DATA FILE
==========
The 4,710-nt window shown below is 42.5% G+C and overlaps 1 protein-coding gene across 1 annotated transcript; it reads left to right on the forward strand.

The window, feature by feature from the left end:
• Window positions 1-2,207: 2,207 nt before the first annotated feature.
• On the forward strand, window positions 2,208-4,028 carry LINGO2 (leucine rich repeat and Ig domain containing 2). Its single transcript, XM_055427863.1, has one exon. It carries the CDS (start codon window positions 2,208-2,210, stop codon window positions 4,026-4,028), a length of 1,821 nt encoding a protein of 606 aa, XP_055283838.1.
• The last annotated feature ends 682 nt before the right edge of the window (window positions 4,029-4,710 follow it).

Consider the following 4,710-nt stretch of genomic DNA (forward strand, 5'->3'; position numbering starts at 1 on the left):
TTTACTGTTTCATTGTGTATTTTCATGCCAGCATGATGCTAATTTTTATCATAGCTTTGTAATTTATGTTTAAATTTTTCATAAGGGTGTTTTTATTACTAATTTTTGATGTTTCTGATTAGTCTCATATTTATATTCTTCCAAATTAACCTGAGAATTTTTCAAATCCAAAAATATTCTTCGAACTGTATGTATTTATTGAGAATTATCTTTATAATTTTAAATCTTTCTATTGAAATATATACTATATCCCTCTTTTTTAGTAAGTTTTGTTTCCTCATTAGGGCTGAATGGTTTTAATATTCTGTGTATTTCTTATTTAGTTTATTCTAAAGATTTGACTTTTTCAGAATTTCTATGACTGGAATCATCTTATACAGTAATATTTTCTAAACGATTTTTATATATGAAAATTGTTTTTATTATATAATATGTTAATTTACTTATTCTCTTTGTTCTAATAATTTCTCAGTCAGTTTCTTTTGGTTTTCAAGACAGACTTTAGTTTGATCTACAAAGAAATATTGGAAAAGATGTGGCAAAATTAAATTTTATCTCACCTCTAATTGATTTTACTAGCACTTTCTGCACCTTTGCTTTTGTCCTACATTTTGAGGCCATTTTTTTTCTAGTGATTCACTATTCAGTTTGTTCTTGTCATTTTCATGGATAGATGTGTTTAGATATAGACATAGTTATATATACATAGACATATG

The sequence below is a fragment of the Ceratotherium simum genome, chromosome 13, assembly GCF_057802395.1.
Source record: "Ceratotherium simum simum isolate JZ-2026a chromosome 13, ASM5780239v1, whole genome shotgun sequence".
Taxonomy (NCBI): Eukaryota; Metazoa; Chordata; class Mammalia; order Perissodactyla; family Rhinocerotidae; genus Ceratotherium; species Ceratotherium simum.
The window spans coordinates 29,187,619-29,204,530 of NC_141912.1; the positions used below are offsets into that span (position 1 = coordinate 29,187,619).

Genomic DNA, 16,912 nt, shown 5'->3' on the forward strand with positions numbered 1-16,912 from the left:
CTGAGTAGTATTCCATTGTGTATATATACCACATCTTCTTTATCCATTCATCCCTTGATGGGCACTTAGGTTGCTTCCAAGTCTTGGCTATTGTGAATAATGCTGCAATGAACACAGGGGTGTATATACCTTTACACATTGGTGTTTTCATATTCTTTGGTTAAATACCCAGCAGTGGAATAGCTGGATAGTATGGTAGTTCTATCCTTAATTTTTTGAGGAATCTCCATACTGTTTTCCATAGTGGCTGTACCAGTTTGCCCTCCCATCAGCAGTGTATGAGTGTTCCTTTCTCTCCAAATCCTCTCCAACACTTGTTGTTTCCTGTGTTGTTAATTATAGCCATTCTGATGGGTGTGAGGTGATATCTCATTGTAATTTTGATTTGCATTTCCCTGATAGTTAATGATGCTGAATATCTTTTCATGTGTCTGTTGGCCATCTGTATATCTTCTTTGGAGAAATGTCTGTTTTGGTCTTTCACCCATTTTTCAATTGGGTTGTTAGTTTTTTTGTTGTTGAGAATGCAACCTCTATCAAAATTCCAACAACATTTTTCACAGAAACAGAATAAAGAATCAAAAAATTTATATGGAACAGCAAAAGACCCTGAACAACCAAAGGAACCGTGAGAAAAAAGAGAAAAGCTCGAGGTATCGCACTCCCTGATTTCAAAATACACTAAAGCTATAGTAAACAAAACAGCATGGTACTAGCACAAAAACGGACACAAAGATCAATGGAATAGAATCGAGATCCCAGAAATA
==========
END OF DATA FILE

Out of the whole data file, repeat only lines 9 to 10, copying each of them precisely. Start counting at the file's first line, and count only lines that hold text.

Source record: "Ceratotherium simum simum isolate JZ-2026a chromosome 13, ASM5780239v1, whole genome shotgun sequence".
Taxonomy (NCBI): Eukaryota; Metazoa; Chordata; class Mammalia; order Perissodactyla; family Rhinocerotidae; genus Ceratotherium; species Ceratotherium simum.